Nominations close on 15 April. Vetting and shortlisting run from 15 April to 16 May. Final judging takes place on 22 May, when the panel will select winners from the shortlist.
The award presentation will be held on 3 July.
All winners will receive mementos from heavyweight political and business leaders at the Award Presentation Ceremony. This will be the highest-level recognition of achievements for winners. Interviews with local, regional or international media will be arranged for all winners to publicise their achievements. The names, photos and biographies of all winners will be featured in a booklet presented at the award presentation ceremony and in congratulatory supplements in mainstream newspapers in Hong Kong. Winners will be invited to share their experiences and insights with participants at events or forums organised by Our Hong Kong Foundation. All winners will be entitled to display the InnoStars Award 2019’s logo on their printed matters, press advertisements and other promotional materials.
Making its recommendations on innovation to the government earlier, the foundation suggested focusing on fostering a healthy ecosystem and strengthening linkages between upstream, midstream and downstream knowledge-creation and transfer. The foundation made six key recommendations.
Hong Kong is advised to substantially increase investment in research capacity, which will kick-start a virtuous cycle of talent development and economic growth. Building up a critical mass of talents in competitive niches will enable Hong Kong to tap into research and development (R&D) outsourcing opportunities offered by multinational corporations in Asia Mainland China, and to become the springboard of start-ups entrepreneurs.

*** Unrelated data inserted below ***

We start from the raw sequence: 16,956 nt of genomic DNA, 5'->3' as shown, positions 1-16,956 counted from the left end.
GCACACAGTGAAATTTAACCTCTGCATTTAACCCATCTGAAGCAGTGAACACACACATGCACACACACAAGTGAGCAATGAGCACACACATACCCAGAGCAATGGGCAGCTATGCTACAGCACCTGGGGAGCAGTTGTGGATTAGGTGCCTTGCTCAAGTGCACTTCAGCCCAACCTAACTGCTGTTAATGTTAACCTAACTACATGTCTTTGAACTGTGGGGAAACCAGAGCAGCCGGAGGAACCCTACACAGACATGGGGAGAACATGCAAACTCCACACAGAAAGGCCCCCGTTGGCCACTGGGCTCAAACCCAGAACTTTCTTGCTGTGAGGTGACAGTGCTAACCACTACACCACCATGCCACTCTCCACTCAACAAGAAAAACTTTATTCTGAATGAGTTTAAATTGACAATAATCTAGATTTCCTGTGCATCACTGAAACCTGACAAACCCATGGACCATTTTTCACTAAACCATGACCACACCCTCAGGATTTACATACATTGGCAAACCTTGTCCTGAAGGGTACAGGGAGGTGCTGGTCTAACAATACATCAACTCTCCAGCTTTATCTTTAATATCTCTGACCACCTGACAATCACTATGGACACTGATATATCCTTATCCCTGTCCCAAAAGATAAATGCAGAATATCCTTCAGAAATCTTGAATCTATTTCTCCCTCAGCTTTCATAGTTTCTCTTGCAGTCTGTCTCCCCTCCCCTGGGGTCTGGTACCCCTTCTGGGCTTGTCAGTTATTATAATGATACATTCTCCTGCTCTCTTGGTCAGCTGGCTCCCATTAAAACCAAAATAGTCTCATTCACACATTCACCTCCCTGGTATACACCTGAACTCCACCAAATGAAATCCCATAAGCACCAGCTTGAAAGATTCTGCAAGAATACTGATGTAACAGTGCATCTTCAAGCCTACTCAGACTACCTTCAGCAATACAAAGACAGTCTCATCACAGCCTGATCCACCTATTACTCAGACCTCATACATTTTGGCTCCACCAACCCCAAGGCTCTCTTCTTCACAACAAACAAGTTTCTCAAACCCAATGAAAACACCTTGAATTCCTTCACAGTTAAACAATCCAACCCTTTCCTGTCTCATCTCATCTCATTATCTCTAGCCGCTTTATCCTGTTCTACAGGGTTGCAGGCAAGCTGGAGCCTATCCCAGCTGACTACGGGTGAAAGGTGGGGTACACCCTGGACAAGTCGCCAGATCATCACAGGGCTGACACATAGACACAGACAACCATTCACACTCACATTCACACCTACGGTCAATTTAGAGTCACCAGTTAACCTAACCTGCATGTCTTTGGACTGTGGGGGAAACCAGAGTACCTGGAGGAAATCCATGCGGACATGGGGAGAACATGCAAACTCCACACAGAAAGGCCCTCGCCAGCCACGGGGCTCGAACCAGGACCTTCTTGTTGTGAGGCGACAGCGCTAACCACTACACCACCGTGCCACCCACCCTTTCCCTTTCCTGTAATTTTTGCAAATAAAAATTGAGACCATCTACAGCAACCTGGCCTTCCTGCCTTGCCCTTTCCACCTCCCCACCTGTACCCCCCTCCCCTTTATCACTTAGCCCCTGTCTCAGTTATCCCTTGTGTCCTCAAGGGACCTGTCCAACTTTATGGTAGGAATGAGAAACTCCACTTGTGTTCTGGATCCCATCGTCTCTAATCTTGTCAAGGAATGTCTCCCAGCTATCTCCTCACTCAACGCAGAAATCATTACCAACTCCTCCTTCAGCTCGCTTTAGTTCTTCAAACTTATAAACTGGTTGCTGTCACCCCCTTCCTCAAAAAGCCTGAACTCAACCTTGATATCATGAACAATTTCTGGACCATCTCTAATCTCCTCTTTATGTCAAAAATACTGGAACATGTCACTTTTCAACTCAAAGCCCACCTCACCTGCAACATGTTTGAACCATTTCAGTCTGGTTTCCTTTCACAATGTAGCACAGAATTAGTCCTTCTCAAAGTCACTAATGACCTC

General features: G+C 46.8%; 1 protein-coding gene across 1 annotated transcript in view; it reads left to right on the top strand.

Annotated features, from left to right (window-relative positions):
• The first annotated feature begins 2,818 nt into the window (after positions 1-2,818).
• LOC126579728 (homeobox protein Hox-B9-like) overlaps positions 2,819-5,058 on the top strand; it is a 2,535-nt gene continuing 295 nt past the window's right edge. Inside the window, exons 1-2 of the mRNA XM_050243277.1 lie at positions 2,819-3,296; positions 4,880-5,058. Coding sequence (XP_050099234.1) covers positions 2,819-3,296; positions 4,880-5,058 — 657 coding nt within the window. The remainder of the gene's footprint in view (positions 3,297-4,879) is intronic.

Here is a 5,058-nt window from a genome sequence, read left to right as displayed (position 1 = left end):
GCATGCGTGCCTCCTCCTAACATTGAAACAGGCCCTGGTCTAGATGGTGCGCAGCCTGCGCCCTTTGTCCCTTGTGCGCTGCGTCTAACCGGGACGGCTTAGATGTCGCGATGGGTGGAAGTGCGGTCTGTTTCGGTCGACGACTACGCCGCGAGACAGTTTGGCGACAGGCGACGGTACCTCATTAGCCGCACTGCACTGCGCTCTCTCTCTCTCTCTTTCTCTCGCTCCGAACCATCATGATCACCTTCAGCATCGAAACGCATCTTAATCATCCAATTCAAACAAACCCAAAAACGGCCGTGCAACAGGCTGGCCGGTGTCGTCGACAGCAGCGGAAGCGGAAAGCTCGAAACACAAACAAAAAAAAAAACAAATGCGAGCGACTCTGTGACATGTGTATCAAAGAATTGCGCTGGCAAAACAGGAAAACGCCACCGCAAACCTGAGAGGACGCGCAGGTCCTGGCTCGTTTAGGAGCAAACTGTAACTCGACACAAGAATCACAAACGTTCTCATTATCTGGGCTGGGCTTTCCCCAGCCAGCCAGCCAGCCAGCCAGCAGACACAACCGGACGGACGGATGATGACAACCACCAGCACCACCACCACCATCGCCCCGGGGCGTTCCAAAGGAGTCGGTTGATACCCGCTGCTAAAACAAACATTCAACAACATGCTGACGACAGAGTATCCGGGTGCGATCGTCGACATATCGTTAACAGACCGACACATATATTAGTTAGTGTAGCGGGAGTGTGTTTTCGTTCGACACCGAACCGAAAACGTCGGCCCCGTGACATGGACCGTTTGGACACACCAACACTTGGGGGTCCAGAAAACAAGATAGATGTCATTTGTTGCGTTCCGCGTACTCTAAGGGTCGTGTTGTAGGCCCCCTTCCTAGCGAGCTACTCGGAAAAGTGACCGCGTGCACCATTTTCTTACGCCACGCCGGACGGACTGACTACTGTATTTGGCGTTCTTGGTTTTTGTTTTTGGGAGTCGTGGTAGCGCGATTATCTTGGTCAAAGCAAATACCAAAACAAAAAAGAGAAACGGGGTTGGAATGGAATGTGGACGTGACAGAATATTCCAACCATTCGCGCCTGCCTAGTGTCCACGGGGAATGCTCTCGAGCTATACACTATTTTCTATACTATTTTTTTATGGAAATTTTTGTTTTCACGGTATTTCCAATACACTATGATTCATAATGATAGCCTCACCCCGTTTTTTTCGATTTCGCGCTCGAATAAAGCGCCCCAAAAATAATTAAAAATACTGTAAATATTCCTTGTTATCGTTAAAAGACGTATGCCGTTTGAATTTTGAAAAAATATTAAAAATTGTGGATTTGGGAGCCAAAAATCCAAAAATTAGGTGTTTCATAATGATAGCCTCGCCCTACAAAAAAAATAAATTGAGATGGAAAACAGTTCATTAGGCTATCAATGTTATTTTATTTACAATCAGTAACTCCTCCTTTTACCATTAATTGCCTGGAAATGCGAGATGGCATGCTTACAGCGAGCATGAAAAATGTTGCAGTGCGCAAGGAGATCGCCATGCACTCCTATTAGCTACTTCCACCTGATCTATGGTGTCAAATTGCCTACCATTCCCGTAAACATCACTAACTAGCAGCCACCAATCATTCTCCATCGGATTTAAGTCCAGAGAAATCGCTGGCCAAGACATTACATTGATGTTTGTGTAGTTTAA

The foundation also recommended the government increase public R&D spending making reference to regional and international peers.
University and research funding mechanisms could be adjusted with an increased focus on project-based, competitive-driven research.
The regulatory environment could also be reviewed to create space for innovation and the government could use Hong Kong’s advantages and infrastructure as an international financial hub and cosmopolitan city to drive innovation and technology.
The foundation recommended the government focus on a market-based approach to support the development of venture capital and private incubator industries through co-investment schemes and other incentives, as well as promoting entrepreneurial activities inside universities and attracting non-local talents into Hong Kong.
The foundation suggested the government map out strategies to encourage researchers and start-ups to develop Hong Kong as an important node in the global supply chain covering product design, prototyping, testing, sampling, manufacturing and marketing. There could also be strategies driving collaboration between research centres in Hong Kong and companies in the Pearl River Delta.
Agreeing with the government’s plan to examine its smart-city initiatives, the foundation recommended introducing standards for the online release of data by government departments.